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Marlee Britton scowled at her computer and debated giving the machine a hard smack on the side. But she knew from experience she'd only hurt her hand. The little hourglass on the screen would keep blinking at her, taunting her with the promise that things would eventually get moving again.
She massaged the bridge of her nose, fighting the first twinges of a headache, and glanced at the clock. Only eleven. There were hours left in the workday.
"Marlee, there's someone here to see you."
She looked up from a stack of employee time sheets, into her boss's worried face. The manager of the Crowne Towers Hotel in Austin, Texas, Simon Morgenroth was normally a cheerful man, but at the moment his expression was guarded—as though he was about to deliver bad news.
Marlee felt a quiver of uneasiness in the pit of her stomach. "Is something wrong?" She started to stand. "Who is it?" she asked. The tension around Mr. Morgenroth's mouth set off alarm bells in her head again. "Who's asking for me?" Marlee couldn't remember the last time she'd had a personal visitor at work—if she ever had.
An aura of fatherly concern clung to Mr. Morgen-roth's portly, balding figure. His caring attitude elicited midnight confessions from hotel guests and grateful unburdening from his staff, though Marlee wasn't inclined to share details of her private life. "He wouldn't give me his name. He just insisted on talking to you." Mr. Morgenroth shook his head. "It's really none of my business, but he's a rough-looking fellow. If you want, I'll send him away."
"No, no. I'll take care of it." Marlee's apprehension increased. What rough-lookingman would be asking for her? She gave Mr. Morgenroth what she hoped was a reassuring smile. "I'll talk to this man for a minute, and that'll be the end of it."
Her boss insisted on walking with her to the lobby. Seeing no way to deter him, she passed through the double doors leading from the office to the front desk, Mr. Morgenroth right behind her. But no one waited for her at the polished marble counter. "Perhaps he left," Mr. Morgenroth said.
The new day clerk, Trish, tucked a lock of her short red hair behind one ear and nodded toward the seating area at the far end of the lobby. "If you're looking for the hottie with the motorcycle helmet, he's over there," she said. She flashed a wide smile. "While you're at it, find out if there's any more like him at home."
Mr. Morgenroth frowned at Trish, and started to lead Marlee across the lobby, but his cell phone trilled. "Hang on while I take this call," he said.
"It's okay," Marlee reassured him. "I'm sure this won't take long." Whoever this guy was, she would just as soon deal with him alone.
She headed toward the set of plushly upholstered armchairs. All she could see as she approached was the back of a man's head, his thick dark hair curling up at the collar of his black leather jacket. She was almost beside her visitor before he turned to face her. "Hello, Marlee."
The low voice resonated deep inside her, as familiar as memory. She went absolutely still, her wildly pounding heart the only evidence she had not been turned to stone. It couldn't really be him… The man stood, dark eyes fixed on her—eyes she saw in her dreams sometimes. She swallowed hard, unable to tear her gaze away from him. The dreams were always happy; the panic that swept over her now only came afterward, when she was awake. "Troy!" she gasped.
He reached out as if to touch her and she instinctively jerked away. Anger flared in his eyes as he let his hand fall to his side. His gaze roamed up her conservative black skirt to her silk blouse. She could feel the heat of that gaze, warming every part of her.
"What are you doing here?" she asked. At one time, her whole world had revolved around Troy Denton. He was the first—and only—man she'd ever loved.
Then he'd left her in the worst possible way. A way he had to know she could never forgive.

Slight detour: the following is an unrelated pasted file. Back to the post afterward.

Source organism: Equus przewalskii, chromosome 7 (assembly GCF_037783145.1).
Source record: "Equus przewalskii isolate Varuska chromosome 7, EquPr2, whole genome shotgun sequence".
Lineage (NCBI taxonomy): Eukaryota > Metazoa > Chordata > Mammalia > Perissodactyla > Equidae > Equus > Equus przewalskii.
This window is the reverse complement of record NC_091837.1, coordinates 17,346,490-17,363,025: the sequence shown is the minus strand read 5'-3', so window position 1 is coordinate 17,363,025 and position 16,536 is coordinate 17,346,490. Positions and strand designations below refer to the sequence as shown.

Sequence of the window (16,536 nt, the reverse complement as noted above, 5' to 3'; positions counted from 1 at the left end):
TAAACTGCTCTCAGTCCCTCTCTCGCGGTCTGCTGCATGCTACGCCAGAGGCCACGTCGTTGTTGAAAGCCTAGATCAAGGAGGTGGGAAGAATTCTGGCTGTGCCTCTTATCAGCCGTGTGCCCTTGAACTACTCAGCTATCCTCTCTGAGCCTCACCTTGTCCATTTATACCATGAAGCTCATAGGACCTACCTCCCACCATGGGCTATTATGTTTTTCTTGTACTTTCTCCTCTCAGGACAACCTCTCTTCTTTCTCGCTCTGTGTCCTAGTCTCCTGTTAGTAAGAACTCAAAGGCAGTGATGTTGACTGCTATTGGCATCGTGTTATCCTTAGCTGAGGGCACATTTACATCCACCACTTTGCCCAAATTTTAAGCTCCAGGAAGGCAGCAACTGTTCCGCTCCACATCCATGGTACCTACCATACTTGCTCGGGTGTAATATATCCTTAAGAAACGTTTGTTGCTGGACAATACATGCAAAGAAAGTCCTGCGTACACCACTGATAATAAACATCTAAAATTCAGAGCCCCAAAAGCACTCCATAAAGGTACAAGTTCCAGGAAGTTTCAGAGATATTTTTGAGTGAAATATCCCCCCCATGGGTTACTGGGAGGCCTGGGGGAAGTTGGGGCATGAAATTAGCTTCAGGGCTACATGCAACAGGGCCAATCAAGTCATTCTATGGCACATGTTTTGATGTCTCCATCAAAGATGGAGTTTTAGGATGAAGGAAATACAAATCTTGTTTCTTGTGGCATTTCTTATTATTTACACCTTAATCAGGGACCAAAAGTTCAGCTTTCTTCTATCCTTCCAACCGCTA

His eyes remained locked to hers. "I came back for what's mine."
"No." Marlee took a step back. This was the last thing she needed. She had a good life now and she wouldn't let him disrupt it.
"I wrote you," he said. "Why didn't you answer my letters?"
What was the point in writing back to someone she never wanted to see again? "I threw them away," she said. All of them. Unopened. She'd believed a clean break was the only way to survive the pain, though a little piece of her had died every time a new envelope arrived.
Troy clenched his jaw. "You could have at least given me a chance to explain."
Why should I give you a chance? she wanted to ask. You never gave us one. But she was conscious of being in a public place, her coworkers looking on. "I don't have anything to say to you."
She turned away, afraid she might give in or let down her guard. She'd loved him so much—but no. That was a long time ago.
Her breath rushed out of her. She swayed on her feet. "How do you know his name?"
She could see the hard lines around his eyes. He hadn't had those lines before. "My mom told me about him," he said.
She took another shaky step back, away from him. "I don't want to talk to you about Greg, or about anything else." Turning on her heel, she started across the lobby, but he caught her arm.
Her body leaned into his touch, even as her mind told her to run. She felt the scrape of his callused hands on her sleeve, the warmth of his skin soaking into her through the silk.
"Don't go," he commanded, his voice a sensuous rumble, another weapon against her resolve. "We have to talk."
Emotion overwhelmed her, a great boiling rush of fury and longing and fear. "Nothing you can say or do will make up for what you did to me—what you did to me and Greg." She wrenched her arm loose. "We've gotten along just fine without you. We didn't need you then and we sure as hell don't need you now."
"Is this man bothering you, Marlee?"
She hadn't heard Mr. Morgenroth walk up behind her.
She shook her head, mortified. "No, I'm all right." She couldn't handle Mr. M. finding out about her former relationship with Troy.
"Marlee and I were having a private conversation." Troy glowered at Mr. Morgenroth.
Mr. Morgenroth turned to Marlee, a question in his eyes. She ignored it, pretending to study the pattern in the carpet. She hated having her troubles on display like this. She'd have given almost anything to be somewhere else.
"You can't come barging in here, interrupting Marlee at work," Mr. M. said. "No matter what she says, it's obvious you're upsetting her."
Troy looked at Marlee, as if he expected her to come to his defense. She averted her gaze and gave a small shake of her head. This wasn't the time or the place for this conversation. Talking wouldn't solve anything between them now.